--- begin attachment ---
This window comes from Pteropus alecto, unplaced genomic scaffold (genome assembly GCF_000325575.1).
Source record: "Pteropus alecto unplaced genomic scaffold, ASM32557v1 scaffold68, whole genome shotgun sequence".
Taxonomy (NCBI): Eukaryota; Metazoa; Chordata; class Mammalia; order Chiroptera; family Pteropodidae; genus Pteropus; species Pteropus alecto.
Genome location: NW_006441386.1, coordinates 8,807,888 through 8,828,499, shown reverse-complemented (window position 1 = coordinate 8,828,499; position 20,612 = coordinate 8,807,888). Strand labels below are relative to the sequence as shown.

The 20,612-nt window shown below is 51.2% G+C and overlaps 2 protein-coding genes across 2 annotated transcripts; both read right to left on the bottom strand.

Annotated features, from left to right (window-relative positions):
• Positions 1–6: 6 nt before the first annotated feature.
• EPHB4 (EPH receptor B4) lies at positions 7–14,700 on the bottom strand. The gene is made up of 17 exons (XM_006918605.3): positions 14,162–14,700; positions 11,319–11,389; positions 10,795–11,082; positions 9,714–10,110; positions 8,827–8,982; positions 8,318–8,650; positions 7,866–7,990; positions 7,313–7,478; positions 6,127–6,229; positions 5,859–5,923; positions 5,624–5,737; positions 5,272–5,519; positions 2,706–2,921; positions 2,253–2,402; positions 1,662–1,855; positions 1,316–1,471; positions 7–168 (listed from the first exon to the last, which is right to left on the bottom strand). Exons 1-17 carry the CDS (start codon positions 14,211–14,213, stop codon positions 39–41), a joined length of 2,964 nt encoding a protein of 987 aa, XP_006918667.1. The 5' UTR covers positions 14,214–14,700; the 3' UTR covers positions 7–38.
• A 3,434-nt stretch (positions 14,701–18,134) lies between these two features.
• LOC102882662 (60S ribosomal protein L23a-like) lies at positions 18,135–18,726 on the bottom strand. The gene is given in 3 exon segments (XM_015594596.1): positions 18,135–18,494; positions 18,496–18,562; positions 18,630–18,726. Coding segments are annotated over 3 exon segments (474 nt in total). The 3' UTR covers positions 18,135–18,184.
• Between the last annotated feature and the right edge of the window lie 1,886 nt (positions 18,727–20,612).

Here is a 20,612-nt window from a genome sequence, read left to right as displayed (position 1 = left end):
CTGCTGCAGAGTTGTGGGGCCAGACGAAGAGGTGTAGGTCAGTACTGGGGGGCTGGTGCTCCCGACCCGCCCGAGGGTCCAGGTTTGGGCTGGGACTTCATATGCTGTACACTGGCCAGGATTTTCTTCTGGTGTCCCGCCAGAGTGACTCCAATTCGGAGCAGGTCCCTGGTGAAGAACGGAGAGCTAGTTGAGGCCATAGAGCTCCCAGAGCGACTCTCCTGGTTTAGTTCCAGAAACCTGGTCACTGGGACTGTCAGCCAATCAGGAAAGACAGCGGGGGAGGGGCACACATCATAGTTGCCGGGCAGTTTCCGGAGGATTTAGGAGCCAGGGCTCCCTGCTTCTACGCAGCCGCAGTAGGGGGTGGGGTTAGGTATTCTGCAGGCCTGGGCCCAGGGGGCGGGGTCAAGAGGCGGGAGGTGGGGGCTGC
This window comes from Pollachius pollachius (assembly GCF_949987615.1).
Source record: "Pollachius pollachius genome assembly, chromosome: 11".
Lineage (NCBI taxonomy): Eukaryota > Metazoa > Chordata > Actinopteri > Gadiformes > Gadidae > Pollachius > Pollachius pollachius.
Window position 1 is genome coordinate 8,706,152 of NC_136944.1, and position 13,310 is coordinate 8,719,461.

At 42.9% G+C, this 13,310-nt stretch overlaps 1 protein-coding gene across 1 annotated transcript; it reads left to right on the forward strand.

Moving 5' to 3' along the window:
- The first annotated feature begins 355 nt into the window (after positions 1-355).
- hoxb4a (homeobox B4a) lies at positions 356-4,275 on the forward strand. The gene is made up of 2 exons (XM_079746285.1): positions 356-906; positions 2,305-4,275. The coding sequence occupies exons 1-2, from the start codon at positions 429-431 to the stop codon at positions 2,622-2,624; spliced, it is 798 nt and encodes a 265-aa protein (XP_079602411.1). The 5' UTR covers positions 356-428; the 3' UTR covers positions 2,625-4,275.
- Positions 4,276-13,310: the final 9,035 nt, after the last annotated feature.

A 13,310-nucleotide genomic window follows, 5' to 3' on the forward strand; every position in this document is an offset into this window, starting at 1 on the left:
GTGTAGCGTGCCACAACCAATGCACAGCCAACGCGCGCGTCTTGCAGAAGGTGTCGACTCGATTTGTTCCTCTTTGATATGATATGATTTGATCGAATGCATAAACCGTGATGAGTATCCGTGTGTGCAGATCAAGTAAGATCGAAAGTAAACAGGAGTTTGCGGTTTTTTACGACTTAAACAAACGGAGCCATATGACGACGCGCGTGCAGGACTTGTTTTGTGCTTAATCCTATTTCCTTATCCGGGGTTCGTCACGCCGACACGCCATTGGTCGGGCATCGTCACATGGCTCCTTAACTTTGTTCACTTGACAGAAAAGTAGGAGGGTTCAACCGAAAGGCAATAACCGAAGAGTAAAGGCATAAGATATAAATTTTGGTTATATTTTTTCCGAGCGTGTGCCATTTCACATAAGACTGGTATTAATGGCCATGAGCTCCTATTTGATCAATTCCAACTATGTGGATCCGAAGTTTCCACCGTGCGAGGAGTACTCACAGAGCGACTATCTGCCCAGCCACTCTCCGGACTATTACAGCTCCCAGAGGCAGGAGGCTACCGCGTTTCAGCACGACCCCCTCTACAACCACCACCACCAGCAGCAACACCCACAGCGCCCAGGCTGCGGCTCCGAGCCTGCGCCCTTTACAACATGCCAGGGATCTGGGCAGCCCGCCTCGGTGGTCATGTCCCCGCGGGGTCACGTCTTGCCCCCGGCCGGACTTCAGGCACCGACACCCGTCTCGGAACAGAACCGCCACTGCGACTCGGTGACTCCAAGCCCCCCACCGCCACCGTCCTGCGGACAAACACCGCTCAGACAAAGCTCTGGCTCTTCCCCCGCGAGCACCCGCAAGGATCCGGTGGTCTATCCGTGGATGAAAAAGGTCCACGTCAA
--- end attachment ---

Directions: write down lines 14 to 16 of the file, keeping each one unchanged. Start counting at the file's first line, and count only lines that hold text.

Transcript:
This window comes from Pollachius pollachius (assembly GCF_949987615.1).
Source record: "Pollachius pollachius genome assembly, chromosome: 11".
Lineage (NCBI taxonomy): Eukaryota > Metazoa > Chordata > Actinopteri > Gadiformes > Gadidae > Pollachius > Pollachius pollachius.